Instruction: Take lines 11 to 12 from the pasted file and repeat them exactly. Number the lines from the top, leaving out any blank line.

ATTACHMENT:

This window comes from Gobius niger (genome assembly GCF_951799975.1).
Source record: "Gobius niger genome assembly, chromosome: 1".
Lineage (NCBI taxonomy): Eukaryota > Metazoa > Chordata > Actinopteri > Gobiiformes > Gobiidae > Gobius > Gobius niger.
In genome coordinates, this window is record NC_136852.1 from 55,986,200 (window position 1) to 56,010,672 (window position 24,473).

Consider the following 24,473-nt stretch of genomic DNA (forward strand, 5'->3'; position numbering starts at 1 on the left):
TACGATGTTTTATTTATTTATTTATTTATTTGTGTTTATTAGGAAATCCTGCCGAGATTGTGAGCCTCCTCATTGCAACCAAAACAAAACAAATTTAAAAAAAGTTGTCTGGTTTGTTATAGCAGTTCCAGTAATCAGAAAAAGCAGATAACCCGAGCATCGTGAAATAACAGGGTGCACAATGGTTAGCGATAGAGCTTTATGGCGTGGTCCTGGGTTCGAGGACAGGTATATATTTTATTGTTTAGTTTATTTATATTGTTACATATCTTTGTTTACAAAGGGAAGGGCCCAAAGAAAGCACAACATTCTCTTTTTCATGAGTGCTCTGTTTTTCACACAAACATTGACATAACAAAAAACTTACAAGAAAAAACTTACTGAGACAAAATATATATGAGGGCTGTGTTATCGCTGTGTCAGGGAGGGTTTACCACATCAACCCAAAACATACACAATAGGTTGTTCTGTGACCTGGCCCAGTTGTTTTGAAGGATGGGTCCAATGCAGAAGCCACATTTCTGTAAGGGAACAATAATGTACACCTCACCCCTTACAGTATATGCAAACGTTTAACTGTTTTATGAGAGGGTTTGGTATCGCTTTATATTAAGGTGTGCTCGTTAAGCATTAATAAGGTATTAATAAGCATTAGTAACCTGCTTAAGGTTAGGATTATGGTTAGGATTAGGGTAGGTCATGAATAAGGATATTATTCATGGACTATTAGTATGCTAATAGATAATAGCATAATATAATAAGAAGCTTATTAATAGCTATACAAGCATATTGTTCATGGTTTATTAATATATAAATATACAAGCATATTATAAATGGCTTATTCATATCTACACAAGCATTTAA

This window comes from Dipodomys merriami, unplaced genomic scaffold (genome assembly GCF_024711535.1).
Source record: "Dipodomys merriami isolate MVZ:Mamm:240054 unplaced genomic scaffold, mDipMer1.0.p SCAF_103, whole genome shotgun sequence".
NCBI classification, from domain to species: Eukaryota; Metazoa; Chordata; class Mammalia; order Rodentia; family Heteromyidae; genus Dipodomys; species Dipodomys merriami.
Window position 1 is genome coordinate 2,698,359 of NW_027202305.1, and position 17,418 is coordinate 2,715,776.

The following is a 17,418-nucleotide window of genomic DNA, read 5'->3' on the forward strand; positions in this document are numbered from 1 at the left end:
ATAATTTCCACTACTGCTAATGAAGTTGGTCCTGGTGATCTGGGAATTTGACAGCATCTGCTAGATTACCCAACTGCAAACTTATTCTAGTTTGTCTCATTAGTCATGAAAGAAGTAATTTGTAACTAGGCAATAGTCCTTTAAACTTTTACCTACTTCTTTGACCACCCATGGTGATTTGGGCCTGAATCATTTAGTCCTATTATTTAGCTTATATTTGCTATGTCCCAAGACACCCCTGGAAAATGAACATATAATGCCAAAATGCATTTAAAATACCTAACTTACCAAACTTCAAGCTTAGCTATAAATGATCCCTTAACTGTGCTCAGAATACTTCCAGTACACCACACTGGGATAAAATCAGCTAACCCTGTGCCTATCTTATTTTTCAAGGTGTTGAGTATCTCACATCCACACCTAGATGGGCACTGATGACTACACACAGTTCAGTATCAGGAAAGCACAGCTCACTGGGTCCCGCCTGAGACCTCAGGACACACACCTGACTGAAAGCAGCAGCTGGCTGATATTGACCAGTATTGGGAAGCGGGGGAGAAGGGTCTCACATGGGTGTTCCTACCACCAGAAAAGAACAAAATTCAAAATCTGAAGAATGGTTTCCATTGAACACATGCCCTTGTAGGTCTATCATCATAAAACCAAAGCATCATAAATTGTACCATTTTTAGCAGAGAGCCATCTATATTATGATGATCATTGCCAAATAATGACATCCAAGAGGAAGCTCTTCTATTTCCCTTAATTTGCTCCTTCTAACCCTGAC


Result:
The following is a 17,418-nucleotide window of genomic DNA, read 5'->3' on the forward strand; positions in this document are numbered from 1 at the left end:
ATAATTTCCACTACTGCTAATGAAGTTGGTCCTGGTGATCTGGGAATTTGACAGCATCTGCTAGATTACCCAACTGCAAACTTATTCTAGTTTGTCTCATTAGTCATGAAAGAAGTAATTTGTAACTAGGCAATAGTCCTTTAAACTTTTACCTACTTCTTTGACCACCCATGGTGATTTGGGCCTGAATCATTTAGTCCTATTATTTAGCTTATATTTGCTATGTCCCAAGACACCCCTGGAAAATGAACATATAATGCCAAAATGCATTTAAAATACCTAACTTACCAAACTTCAAGCTTAGCTATAAATGATCCCTTAACTGTGCTCAGAATACTTCCAGTACACCACACTGGGATAAAATCAGCTAACCCTGTGCCTATCTTATTTTTCAAGGTGTTGAGTATCTCACATCCACACCTAGATGGGCACTGATGACTACACACAGTTCAGTATCAGGAAAGCACAGCTCACTGGGTCCCGCCTGAGACCTCAGGACACACACCTGACTGAAAGCAGCAGCTGGCTGATATTGACCAGTATTGGGAAGCGGGGGAGAAGGGTCTCACATGGGTGTTCCTACCACCAGAAAAGAACAAAATTCAAAATCTGAAGAATGGTTTCCATTGAACACATGCCCTTGTAGGTCTATCATCATAAAACCAAAGCATCATAAATTGTACCATTTTTAGCAGAGAGCCATCTATATTATGATGATCATTGCCAAATAATGACATCCAAGAGGAAGCTCTTCTATTTCCCTTAATTTGCTCCTTCTAACCCTGAC